Operating a Boat Safely

Check the following before putting your boat in the water:

  • life jackets
  • backfire flame arrester
  • sound-producing device
  • visual distress signals
  • anchor with line
  • manual pump or bailer

  • fire extinguisher
  • adequate ventilation
  • navigation lights
  • fuel level
  • paddle or oar
  • vessel numbering

Be sure to check weather and water forecasts. And make sure you have sufficient fuel. (The "one-third rule" of fuel management is a good one to follow: one-third of the fuel to go out, one-third to get back and one-third for reserve.) Check your boat's capacity plate and do not take more passengers than it recommends. Finally, be sure to tell someone where you are going and when you will return.

Once you have your boat in the water, follow these safety rules:

  • Do not operate your boat carelessly or recklessly. This means operating your boat at a speed and in such manner that you do not endanger the life, safety or property of those in other watercraft.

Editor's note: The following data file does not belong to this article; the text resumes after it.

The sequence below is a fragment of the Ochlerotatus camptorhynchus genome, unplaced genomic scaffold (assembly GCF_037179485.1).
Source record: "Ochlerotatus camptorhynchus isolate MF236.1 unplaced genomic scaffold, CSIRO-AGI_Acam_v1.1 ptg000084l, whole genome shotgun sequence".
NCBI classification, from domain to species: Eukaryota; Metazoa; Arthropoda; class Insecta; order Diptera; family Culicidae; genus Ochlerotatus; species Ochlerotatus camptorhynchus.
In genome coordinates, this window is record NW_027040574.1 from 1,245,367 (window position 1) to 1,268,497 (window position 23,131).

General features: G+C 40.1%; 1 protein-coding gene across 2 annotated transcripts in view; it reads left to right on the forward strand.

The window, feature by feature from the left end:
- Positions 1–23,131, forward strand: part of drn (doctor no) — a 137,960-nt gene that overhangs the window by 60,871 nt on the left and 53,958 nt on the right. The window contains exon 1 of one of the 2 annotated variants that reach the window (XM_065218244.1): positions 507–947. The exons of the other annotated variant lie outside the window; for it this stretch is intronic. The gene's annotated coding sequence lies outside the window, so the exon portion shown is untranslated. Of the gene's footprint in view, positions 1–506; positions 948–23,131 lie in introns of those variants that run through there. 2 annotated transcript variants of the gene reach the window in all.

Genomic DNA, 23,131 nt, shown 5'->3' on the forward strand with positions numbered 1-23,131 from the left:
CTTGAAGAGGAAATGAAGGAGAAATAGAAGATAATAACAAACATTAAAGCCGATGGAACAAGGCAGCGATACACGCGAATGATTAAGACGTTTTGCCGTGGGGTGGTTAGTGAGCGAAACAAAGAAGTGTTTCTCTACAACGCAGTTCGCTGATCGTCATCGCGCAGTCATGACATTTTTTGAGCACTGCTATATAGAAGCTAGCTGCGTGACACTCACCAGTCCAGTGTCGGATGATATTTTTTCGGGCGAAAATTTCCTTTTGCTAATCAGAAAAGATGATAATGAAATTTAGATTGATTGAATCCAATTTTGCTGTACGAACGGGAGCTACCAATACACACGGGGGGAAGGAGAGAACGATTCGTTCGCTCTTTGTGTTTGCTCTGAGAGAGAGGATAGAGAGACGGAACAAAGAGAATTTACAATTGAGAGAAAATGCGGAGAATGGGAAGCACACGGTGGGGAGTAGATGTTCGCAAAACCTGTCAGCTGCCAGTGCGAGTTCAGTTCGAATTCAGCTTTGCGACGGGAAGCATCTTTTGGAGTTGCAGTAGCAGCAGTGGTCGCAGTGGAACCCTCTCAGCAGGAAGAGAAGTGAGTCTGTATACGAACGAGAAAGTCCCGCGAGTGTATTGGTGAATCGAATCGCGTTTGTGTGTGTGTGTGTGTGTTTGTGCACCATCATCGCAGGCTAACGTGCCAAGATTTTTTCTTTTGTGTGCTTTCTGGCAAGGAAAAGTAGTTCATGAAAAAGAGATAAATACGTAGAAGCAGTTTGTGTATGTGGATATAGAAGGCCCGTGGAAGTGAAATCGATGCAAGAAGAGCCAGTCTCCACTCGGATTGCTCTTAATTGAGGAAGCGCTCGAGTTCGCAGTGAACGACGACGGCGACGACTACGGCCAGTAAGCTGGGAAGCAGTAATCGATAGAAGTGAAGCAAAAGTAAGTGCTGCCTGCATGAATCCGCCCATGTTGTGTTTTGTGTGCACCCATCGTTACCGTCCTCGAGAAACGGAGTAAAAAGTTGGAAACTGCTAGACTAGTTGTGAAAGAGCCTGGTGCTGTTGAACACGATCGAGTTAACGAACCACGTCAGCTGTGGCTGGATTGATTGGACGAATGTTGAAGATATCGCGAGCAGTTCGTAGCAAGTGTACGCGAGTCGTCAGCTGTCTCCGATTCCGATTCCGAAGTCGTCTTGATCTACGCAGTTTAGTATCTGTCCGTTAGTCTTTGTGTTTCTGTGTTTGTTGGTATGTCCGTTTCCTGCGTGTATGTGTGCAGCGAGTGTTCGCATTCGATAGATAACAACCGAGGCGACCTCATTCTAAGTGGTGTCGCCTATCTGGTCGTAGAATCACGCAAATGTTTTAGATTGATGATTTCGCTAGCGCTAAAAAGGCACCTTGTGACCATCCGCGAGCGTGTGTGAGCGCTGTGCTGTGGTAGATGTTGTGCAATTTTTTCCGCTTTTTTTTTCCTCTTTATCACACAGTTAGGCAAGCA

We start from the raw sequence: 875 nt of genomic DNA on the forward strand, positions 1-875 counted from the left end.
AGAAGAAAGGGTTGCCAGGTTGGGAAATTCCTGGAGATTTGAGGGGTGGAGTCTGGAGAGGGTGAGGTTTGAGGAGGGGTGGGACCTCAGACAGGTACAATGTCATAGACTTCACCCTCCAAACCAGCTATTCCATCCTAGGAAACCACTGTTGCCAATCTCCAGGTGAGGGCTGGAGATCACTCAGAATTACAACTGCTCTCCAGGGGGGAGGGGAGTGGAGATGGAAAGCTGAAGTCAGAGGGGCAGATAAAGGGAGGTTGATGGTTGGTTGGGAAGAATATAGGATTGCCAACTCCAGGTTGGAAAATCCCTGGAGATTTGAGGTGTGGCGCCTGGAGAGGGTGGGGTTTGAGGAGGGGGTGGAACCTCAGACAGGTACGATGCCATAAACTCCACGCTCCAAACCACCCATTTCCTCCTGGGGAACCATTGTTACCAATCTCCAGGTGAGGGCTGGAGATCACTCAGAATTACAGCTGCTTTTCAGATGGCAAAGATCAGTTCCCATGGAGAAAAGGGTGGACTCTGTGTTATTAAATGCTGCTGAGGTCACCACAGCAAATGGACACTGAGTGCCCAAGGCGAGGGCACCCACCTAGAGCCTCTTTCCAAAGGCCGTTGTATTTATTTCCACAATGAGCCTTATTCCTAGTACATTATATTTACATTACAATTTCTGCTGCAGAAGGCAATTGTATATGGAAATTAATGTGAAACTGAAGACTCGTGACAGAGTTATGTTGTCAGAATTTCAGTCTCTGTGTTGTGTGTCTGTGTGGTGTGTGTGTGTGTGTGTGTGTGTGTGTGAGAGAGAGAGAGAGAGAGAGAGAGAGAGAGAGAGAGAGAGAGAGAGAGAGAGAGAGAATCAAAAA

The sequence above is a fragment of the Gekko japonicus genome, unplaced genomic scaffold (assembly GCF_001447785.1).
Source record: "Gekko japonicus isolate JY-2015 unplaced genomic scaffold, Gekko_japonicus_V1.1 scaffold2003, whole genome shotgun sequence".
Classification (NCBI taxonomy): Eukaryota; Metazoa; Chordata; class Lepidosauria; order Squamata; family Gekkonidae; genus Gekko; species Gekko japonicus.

• If you are approaching another boat "head on" (or nearly so), each boat must bear to the right and pass the other on its left side.

  • When boats approach each other at right angles, the boat approaching on the right side has the right- of-way.

  • A boat may overtake another on either side but must grant the right-of-way to the overtaken boat.

  • A motorboat must yield the right-of-way to a boat propelled solely by sails or oars (An exception is when a large motorized craft is navigating in a confined channel; it then has the right-of-way over a sailboat or rowboat).

  • Do not operate a motorboat in any area marked by signs or buoys as a restricted area.

  • In areas designated as "No Wake" areas, do not exceed 5 miles per hour. Do not exceed this speed when within 150 feet of a public launching ramp, even if the area is not posted.

  • When towing a person on water skis, aquaplane or similar device, at least two competent persons must be in the boat. (It is unlawful to water ski from one-half hour after sunset to one-half hour prior to sunrise.)

  • Do not operate any watercraft within 150 feet of a diving flag unless directly associated with the diving activity.

  • Personal watercraft and specialty prop craft cannot be operated between sunset and sunrise.